Happy All Saints Day and All Souls Day tomorrow! We visited friends on Halloween (All Hallows Eve) and also on the night before. Only a few “spooks” came to the house where we were. Crystal made a pumpkin cheesecake for one of these events and a pumpkin swirl cheesecake-ish tart for the other, and so, a day before, I was dispatched to the grocery to buy some Philadelphia Cream Cheese. That shelf was bare! So are a lot of their shelves, due to supply chain problems! I asked if they would check in the back, and a fellow managed to find some on a truck that had just arrived at their loading dock! Cheesecakes saved!
I wrote two Epoch Times articles in the preceding days, the one on “Everything You Always Wanted to Know About Bagpipes” will be on line (in their Arts section) on Nov. 3 and shortly thereafter in print. It seems they have now promoted me from just the New York edition to also be in the National Edition, the one you get in print delivered to your home, if you subscribe to it wherever you live. My second article will appear on November 9, on the Noble Art of Piano Tuning. For that one, I interviewed a blind piano tuner and researched piano tuning by the blind as one of their traditional professions, in addition to talking about piano tuning in general. These kinds of quirky topics interest me and are fun to research and write about. Then I’ll have another two articles this month, for a total of four published in November.
Crystal was to sing in a Cabaret show this month, but unfortunately it was canceled due to too many cast members coming down with Covid during the rehearsal phase, so it could not be properly prepared. Now she has agreed instead to do a one-time Christmas cabaret show with other singers at the Springhouse Theater on December 15, featuring music from White Christmas. She has enjoyed having tea and going to a couple of local shows with new cast friends from The Music Man, to some shows with me coming along (like Little Women, a musical I love), and to one without me, Sweeney Todd — not my cup of tea (sorry to those who love it). So we are keeping too busy and often feel tired. As always, it comes down to getting enough sleep and learning to say no to doing too many things. We joked today that the phrase “Eternal rest grant unto them, O Lord” has taken on a whole new meaning.
I’ve been tinkering with music for a new ballet I have been asked to write, a fairytale allegory about, and in honor of, a real-life ballerina named Raffaella Stroik who died tragically a few years ago. They do not yet have a choreographer, and hence I do not have a specific list of pieces in a proper timed scenario to work from. Nonetheless, I decided to get started writing some generic kinds of pieces that could probably be used in such a ballet, like a ballroom dance, or swashbuckling music for a sword fight. Here is a news story about Raffaella and the ballet project:
Go Fund Me for the Ballet with more Raffaella Info
By the way, just a note of etiquette. I mean this kindly and not in an unkind way. People always imagine they are paying me a compliment to tell me my music is “good enough to be in a movie.” It is a compliment to tell a movie composer his music is good enough for the classical concert hall, but the reverse is NOT a compliment, to tell a classical, concert-hall composer with a doctorate in music composition that his music is good enough to be in a movie. That would be like enthusiastically complimenting a highly trained French chef that his food is good enough to be on the menu at Chili’s (no offense meant to Chili’s). I just try to smile and say thank you, because they are trying to be nice and to say they enjoyed it, after all.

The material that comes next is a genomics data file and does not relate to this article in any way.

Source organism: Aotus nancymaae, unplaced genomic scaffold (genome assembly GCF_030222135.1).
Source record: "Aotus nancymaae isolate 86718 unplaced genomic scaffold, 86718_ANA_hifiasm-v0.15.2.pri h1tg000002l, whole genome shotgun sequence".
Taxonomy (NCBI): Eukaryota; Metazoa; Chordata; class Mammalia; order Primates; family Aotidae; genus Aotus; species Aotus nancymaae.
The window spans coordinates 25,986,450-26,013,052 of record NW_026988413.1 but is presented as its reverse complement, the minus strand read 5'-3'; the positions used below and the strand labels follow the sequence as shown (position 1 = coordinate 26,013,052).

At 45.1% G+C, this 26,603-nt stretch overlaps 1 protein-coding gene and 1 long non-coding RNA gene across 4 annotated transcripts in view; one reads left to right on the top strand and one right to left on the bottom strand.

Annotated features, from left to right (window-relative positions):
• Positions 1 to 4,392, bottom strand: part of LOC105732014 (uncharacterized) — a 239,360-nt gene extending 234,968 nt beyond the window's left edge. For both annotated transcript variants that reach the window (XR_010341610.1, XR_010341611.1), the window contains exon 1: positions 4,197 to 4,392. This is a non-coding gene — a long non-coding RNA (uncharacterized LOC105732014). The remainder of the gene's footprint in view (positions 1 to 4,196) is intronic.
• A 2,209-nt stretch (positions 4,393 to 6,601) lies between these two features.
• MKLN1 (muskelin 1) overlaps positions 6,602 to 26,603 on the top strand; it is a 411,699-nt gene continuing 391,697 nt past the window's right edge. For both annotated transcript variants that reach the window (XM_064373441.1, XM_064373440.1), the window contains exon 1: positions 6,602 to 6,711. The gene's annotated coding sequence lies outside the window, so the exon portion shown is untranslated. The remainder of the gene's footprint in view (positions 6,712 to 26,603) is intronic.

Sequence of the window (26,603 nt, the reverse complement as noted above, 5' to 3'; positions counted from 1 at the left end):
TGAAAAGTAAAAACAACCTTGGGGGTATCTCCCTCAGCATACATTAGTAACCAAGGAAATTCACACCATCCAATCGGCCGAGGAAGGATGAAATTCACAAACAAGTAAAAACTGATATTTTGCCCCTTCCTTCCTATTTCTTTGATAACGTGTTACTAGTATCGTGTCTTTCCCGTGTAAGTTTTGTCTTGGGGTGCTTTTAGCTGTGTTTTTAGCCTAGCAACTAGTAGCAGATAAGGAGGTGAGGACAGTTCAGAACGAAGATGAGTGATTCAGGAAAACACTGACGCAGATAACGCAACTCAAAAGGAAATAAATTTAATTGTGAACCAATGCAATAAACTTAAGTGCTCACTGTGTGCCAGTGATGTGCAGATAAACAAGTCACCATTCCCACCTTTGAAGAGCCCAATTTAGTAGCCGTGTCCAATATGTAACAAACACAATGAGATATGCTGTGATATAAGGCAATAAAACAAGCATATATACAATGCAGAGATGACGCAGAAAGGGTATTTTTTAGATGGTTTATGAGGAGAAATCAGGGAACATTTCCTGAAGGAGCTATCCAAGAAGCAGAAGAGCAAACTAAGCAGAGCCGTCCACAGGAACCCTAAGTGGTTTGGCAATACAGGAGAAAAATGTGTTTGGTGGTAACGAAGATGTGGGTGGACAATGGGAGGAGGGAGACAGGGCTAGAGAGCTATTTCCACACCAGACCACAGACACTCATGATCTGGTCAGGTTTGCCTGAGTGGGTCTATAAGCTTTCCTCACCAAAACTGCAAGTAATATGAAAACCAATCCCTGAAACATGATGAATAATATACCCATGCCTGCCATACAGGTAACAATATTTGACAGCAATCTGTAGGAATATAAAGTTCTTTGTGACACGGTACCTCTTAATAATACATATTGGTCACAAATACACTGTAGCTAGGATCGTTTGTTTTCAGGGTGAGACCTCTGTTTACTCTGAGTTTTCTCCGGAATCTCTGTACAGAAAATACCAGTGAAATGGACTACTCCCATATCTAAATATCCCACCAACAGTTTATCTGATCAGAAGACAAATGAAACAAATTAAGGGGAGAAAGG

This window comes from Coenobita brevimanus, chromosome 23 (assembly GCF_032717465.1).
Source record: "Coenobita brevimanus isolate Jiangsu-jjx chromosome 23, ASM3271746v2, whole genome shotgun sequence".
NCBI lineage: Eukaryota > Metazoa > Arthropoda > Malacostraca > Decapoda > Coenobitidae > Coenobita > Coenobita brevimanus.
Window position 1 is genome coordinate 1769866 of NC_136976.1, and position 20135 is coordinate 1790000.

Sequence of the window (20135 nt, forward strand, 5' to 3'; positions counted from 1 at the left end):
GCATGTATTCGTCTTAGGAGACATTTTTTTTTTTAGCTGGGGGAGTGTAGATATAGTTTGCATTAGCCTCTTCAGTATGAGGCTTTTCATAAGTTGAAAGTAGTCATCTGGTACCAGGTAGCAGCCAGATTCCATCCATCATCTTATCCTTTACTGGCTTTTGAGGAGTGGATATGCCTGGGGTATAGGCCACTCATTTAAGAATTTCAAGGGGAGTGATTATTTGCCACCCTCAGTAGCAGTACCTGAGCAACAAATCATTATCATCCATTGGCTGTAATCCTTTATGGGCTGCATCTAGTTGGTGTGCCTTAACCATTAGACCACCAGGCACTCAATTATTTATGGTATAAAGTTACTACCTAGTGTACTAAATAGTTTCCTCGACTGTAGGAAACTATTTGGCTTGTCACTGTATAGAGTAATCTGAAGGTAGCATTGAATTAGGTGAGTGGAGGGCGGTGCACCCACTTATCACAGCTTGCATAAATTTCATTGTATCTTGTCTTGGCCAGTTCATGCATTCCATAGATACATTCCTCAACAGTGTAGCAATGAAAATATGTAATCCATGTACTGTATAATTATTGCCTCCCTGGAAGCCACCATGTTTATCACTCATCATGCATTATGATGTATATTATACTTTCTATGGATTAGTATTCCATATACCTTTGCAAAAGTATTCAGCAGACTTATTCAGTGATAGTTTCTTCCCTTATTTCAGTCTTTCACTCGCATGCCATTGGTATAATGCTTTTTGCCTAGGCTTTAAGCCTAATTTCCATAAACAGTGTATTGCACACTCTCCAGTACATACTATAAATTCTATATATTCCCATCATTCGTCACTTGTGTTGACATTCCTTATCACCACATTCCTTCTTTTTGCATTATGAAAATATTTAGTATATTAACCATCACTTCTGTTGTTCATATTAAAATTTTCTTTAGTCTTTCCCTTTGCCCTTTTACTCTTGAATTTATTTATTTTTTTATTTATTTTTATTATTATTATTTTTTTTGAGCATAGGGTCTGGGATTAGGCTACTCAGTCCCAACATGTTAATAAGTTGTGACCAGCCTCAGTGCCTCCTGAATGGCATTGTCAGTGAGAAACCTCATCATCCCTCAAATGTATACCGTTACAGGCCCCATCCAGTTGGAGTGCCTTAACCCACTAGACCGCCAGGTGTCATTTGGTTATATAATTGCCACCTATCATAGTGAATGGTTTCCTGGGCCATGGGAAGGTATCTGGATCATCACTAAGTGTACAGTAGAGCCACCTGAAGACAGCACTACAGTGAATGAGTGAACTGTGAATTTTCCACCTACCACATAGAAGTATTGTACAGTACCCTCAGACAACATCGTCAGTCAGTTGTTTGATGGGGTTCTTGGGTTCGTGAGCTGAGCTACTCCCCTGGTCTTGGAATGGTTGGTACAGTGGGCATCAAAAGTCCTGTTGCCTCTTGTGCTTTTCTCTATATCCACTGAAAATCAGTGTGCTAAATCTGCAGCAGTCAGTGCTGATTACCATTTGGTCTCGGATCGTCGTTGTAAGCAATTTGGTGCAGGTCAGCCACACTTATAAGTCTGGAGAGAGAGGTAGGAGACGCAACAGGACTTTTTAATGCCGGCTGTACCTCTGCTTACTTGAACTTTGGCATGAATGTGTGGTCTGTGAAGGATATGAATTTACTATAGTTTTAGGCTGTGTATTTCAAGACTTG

Ballet perhaps falls somewhere in between the concert hall and film, requiring classical skill in both composition and orchestration (film composers use another orchestrator), but with shorter pieces that must match the story of the ballet scenes, something like movie cues. This first piece I have written for possible use in the ballet has the working title: “The Kind Princess Enters the Wondrous and Celestial Castle.” Depending on the story line, it may need to be longer or shorter or may be subject to revision, and it may have nothing to do with my fanciful working title! Even so, I thought you might enjoy hearing the mockup of this piece now. It is scored for large symphony orchestra.
Press the little arrow below to listen. I hope you enjoy it! (If you don’t have big speakers on your device, please use headphones so you can hear the full range its rich bass notes.)
I understand the slight twinge of pain you might feel at being told that your music is good enough to be on a movie. I have the same sort of feeling when people tell me that they like my organ playing so much more than the one at one other church because it is not as loud (when really I would love to play the kind of majestic music played at the other church, except the organ at my church is not conducive to that kind of music, because it is electric and it sounds like you are blowing out the speakers when it is too loud). I think though that you can, in a way, be happy at that kind of a compliment, because I think it means that they were transported emotionally by the music you composed. In fact, so transported that they felt they were in another world.
Thanks, Celia. Also, I really do not look “down” on film music as much it is might have appeared from my remarks above, because there are some composers like Bernard Herrman who rose to a high level of artistry in that medium. It is just a very different skill set, to portray the emotions of the film, while a symphony in the concert hall is concerned more with very long developmental musical forms, making a coherent narrative of its own. I’d say film music, in its shorter cues, is more like poetry, while the long classical forms are more like a novel. A poem is not better or worse than a novel, just different.
Very beautifully put